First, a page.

Contact Photography Festival Guide: 10 must-see exhibits at the world’s largest photography festival

Contact Photography Festival Guide: 10 must-see exhibits at the world’s largest photography festival

Seal Heart (from In the Playroom) by Jonathan Hobin

The Contact Photography Festival turns Toronto into a de facto art installation. For the next month, billboards, subway stations, cafes, retail stores and even airport terminals become galleries, joining institutions like the ROM and MOCCA in showcasing more than 1500 artists across 175 venues. With almost 200 exhibits spread across the city, even the savviest gallery-goer can be overwhelmed. We whittled the wonderfully massive list to 10 must-see showpieces to give you an insider edge on where to see the most awe-inspiring images, from iconic photographer Michael Snow’s mind-bending new work to the hauntingly poignant photography of up-and-coming artist Jonathan Hobin.

The Viewing of Six New WorksMichael Snow
The city’s most notorious, and arguably most beloved (the AGO houses 82 of his works), art star is showcasing “Viewing of Six New Works,” a recent piece in which a state-of-the-art projector displays six channels of light onto a wall in order to toy with the viewer’s sense of perception. Snow calls it “the art of looking at art.” We call it must-see art from a Toronto legend.

Scotiabank Photography Award ExhibitArnaud Maggs
Ryerson Image Centre, 33 Gould St.
The first major public display of Maggs’ work since his death late last year reveals how his subjects got progressively weirder over the years—from shaggy German students and art world luminaries in their dotage to 19th century French carpentry diagrams and the artist himself dressed up as sad sack clown Pierrot.

In The PlayroomJonathan Hobin
Gladstone Hotel (2nd Floor), 1214 Queen St W.
The controversial exhibit depicts reenactments of serious, often tragic events—9/11, Original Sin and nuclear testing in North Korea—with children as the principal actors. Jarring in theme and captivating in detail, Hobin’s big, bright photos pop with colour. His commentary on modern media is impossible to ignore.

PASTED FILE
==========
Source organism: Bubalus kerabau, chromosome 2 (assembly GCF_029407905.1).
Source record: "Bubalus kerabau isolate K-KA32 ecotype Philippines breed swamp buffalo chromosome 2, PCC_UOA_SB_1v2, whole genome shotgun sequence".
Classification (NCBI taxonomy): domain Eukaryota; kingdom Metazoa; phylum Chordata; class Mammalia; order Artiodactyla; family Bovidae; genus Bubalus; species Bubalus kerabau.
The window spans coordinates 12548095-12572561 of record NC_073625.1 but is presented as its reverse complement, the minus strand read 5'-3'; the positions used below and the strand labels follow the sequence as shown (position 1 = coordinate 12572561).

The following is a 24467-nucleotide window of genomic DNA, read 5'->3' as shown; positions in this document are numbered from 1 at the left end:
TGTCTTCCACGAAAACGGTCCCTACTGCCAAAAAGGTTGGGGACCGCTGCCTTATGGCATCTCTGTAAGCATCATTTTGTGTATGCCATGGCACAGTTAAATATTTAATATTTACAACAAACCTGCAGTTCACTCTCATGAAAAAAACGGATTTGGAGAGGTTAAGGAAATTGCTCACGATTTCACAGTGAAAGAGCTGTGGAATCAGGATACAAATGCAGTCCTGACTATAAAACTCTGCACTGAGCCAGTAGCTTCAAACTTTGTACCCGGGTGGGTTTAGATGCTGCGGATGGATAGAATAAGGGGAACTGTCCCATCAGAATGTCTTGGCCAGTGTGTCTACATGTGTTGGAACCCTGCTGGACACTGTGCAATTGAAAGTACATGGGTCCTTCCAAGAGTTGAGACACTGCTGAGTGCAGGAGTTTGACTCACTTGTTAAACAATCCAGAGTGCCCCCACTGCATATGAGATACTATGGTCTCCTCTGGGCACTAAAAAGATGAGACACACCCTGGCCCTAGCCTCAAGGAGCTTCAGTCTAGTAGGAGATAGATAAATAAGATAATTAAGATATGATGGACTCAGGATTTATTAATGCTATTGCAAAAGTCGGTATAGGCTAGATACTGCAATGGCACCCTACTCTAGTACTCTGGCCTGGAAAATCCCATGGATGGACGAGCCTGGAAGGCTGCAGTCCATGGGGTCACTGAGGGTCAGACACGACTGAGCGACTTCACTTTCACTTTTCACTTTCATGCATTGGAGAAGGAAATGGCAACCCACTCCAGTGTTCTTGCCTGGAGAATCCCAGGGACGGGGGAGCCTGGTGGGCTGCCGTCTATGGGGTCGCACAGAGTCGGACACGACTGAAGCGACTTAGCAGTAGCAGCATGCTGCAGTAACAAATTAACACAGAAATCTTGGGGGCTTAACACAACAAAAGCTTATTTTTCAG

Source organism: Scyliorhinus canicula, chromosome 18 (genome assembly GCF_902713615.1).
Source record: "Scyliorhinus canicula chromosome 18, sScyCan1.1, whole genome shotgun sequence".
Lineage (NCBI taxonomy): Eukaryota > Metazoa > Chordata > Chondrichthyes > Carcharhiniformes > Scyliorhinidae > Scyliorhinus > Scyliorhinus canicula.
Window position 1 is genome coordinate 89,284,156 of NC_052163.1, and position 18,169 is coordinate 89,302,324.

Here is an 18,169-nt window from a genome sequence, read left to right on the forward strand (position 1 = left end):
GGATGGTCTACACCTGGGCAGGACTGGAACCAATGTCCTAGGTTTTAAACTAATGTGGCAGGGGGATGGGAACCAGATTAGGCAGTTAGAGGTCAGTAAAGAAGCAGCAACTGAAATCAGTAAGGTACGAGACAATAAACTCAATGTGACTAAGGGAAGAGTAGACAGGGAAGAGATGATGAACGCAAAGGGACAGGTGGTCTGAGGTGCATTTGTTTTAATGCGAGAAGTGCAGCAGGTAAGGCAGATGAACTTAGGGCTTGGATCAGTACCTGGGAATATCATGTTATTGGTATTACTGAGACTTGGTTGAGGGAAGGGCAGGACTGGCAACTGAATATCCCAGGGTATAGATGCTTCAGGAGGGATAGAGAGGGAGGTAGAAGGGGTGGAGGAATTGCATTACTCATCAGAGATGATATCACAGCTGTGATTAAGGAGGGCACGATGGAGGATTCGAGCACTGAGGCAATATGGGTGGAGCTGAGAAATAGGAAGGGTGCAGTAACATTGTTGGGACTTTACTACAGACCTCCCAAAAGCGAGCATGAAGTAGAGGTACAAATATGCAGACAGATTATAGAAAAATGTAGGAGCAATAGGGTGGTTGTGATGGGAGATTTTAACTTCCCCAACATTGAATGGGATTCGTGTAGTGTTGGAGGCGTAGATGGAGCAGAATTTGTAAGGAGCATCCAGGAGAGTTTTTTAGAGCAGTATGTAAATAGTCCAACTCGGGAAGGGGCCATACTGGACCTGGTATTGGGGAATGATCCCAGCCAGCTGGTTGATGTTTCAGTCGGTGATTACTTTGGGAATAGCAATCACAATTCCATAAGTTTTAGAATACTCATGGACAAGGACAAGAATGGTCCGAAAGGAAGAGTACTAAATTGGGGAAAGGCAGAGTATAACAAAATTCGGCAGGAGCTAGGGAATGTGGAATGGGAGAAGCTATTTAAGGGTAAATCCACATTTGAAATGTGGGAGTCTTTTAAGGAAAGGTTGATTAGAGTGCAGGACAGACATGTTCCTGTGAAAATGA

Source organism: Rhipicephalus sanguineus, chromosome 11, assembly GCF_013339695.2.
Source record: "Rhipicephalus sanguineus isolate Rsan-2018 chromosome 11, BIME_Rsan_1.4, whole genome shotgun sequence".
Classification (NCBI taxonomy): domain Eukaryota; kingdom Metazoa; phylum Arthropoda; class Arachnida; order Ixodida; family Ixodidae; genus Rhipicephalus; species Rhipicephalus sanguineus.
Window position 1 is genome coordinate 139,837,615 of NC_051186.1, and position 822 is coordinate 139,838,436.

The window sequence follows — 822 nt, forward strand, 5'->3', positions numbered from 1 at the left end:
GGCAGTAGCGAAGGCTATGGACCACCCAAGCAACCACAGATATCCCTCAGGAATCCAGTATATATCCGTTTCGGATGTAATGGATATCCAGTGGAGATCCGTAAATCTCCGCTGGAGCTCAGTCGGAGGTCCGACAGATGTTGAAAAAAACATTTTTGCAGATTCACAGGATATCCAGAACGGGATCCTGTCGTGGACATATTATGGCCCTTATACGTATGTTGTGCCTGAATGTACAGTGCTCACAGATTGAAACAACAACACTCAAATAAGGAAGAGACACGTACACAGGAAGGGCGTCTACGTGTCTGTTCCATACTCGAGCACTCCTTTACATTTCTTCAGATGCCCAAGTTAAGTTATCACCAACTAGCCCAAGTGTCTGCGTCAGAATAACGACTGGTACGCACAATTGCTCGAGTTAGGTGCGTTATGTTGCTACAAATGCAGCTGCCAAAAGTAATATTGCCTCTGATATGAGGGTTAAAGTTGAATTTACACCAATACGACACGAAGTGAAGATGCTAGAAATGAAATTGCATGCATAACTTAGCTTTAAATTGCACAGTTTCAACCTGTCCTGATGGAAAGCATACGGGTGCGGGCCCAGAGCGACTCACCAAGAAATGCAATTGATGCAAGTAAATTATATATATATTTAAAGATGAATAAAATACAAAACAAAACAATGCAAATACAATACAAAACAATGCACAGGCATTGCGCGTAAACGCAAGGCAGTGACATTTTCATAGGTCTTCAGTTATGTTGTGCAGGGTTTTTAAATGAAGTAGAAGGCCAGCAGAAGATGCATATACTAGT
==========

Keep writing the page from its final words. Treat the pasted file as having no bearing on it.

24hrs in PhotographyErik Kessels
Contact Gallery, 80 Spadina Ave 310
Kessels printed all the photos uploaded to Flickr over a 24-period—all one million of them—and collected a subset of 350,000 in a single room. Visitors can wade through the heaping piles, which sprawl like so much detritus in a landfill, experiencing the powerful commentary on the modern obsession with self-documentation.

Forever 27Jill Furmanovsky, Lucia Graca, Neal Preston, Ken Regan, Ed Sirrs, Philip Townsend and Barrie Wentzell
Analogue Gallery, 673 Queen St W.
A stunning and sobering mix of portraits, candid shots and concert photos of musicians Brian Jones, Jimi Hendrix, Janis Joplin, Jim Morrison, Kurt Cobain and Amy Winehouse—the “Forever 27 Club.”

44° N 79° W
Natasha Milijasevic, Mario Voltolina, and Patty Zuver
Communication Art Gallery, 209 Harbord Street
From landscapes to documentary photos to abstract images, the trio’s art reflects a profound attention to detail stemming more from loving curiosity than an impulse to record or document. Their work has been aptly characterized as “visual love poems to Toronto.”

Rivers ForgottenJeremy Kai
Tequila Bookworm, 512 Queen St W.
Kai’s eerily beautiful tour of the buried network of rivers, streams and creeks feels like a voyeuristic journey through local urban architectural lore.

Marriage BureauVictor Helfand
Aroma Espresso Bar, 500 Bloor St W
Helfand captures couples waiting for the justice of the peace at the Manhattan Marriage Bureau—until security escorted him out. People watching at its best.

Looking forward, looking backLynne Cohen
Olga Korper Gallery, 17 Morrow Ave.
Lynne Cohen’s work is creepy, creating the unmistakable feeling that something is watching you. The spooky, powerful images are nerve-rackingly thrilling.

Early Sunday MorningDavid Kaufman
Twist Gallery, 1100 Queen St W
A must for architecture buffs (and anyone nostalgic for a time when “brick-and-mortar” was more than just an expression), Kaufman’s exhibit displays the century-old masonry of the brick walk-ups along Queen Street in loving, large-scale detail. The aesthetic is inspired by the Edward Hopper painting of the same name.